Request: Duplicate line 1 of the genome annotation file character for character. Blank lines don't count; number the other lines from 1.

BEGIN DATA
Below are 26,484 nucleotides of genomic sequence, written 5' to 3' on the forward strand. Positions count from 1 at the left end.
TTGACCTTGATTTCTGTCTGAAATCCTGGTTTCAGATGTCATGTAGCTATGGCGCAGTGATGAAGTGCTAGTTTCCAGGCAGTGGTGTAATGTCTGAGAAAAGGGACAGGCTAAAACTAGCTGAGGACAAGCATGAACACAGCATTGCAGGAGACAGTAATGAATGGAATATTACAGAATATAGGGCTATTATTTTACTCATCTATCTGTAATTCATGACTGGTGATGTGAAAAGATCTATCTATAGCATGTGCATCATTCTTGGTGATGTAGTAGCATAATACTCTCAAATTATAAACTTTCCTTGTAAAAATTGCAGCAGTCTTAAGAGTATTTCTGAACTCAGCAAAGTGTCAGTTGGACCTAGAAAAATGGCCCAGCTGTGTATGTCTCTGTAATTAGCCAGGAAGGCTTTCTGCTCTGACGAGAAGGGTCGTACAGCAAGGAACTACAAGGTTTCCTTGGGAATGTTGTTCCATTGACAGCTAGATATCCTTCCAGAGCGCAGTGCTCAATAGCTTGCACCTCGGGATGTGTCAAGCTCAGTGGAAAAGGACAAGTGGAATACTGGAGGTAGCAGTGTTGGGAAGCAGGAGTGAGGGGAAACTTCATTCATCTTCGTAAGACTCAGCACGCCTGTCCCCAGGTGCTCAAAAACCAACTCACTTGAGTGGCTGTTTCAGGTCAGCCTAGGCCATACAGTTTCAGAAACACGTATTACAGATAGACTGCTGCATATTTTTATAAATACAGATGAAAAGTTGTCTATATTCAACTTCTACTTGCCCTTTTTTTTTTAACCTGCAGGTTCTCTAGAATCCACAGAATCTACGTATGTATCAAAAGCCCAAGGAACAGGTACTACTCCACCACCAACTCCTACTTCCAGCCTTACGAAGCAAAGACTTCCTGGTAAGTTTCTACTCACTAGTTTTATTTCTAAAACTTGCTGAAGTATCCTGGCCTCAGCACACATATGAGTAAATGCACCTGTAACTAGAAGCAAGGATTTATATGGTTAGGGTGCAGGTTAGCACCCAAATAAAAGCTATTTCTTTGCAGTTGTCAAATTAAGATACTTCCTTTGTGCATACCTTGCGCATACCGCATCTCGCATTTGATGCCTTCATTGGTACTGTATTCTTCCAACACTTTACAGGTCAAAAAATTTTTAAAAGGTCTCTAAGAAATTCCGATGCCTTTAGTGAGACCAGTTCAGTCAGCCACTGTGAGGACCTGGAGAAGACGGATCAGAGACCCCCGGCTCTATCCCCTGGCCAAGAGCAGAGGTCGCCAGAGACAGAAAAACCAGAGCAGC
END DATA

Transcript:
Below are 26,484 nucleotides of genomic sequence, written 5' to 3' on the forward strand. Positions count from 1 at the left end.